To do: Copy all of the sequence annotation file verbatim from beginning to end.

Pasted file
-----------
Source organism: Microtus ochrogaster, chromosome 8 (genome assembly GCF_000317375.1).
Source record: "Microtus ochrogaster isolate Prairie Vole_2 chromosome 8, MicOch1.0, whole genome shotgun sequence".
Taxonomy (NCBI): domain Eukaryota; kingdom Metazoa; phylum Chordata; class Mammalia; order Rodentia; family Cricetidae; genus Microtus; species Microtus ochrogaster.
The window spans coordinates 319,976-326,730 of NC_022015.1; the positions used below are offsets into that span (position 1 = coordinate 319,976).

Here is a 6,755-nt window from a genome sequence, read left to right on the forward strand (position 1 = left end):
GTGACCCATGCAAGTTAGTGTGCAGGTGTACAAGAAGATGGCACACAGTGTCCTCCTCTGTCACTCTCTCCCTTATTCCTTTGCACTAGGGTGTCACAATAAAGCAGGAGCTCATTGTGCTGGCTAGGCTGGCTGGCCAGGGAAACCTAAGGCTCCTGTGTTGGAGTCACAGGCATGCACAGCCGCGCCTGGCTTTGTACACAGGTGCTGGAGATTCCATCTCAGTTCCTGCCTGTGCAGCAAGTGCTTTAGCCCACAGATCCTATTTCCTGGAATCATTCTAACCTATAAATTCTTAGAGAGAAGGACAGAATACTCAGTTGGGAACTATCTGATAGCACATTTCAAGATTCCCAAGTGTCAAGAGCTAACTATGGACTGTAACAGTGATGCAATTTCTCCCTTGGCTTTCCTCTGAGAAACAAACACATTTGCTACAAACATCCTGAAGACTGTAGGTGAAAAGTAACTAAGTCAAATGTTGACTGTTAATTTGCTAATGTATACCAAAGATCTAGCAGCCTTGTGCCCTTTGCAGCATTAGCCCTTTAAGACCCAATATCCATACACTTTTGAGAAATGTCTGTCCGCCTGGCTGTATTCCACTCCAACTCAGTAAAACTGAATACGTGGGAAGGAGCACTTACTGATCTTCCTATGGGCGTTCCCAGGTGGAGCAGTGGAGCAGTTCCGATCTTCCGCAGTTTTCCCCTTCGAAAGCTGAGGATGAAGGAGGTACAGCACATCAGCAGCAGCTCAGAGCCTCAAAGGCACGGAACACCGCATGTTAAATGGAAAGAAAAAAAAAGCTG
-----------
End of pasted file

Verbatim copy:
Source organism: Microtus ochrogaster, chromosome 8 (genome assembly GCF_000317375.1).
Source record: "Microtus ochrogaster isolate Prairie Vole_2 chromosome 8, MicOch1.0, whole genome shotgun sequence".
Taxonomy (NCBI): domain Eukaryota; kingdom Metazoa; phylum Chordata; class Mammalia; order Rodentia; family Cricetidae; genus Microtus; species Microtus ochrogaster.
The window spans coordinates 319,976-326,730 of NC_022015.1; the positions used below are offsets into that span (position 1 = coordinate 319,976).

Here is a 6,755-nt window from a genome sequence, read left to right on the forward strand (position 1 = left end):
GTGACCCATGCAAGTTAGTGTGCAGGTGTACAAGAAGATGGCACACAGTGTCCTCCTCTGTCACTCTCTCCCTTATTCCTTTGCACTAGGGTGTCACAATAAAGCAGGAGCTCATTGTGCTGGCTAGGCTGGCTGGCCAGGGAAACCTAAGGCTCCTGTGTTGGAGTCACAGGCATGCACAGCCGCGCCTGGCTTTGTACACAGGTGCTGGAGATTCCATCTCAGTTCCTGCCTGTGCAGCAAGTGCTTTAGCCCACAGATCCTATTTCCTGGAATCATTCTAACCTATAAATTCTTAGAGAGAAGGACAGAATACTCAGTTGGGAACTATCTGATAGCACATTTCAAGATTCCCAAGTGTCAAGAGCTAACTATGGACTGTAACAGTGATGCAATTTCTCCCTTGGCTTTCCTCTGAGAAACAAACACATTTGCTACAAACATCCTGAAGACTGTAGGTGAAAAGTAACTAAGTCAAATGTTGACTGTTAATTTGCTAATGTATACCAAAGATCTAGCAGCCTTGTGCCCTTTGCAGCATTAGCCCTTTAAGACCCAATATCCATACACTTTTGAGAAATGTCTGTCCGCCTGGCTGTATTCCACTCCAACTCAGTAAAACTGAATACGTGGGAAGGAGCACTTACTGATCTTCCTATGGGCGTTCCCAGGTGGAGCAGTGGAGCAGTTCCGATCTTCCGCAGTTTTCCCCTTCGAAAGCTGAGGATGAAGGAGGTACAGCACATCAGCAGCAGCTCAGAGCCTCAAAGGCACGGAACACCGCATGTTAAATGGAAAGAAAAAAAAAGCTG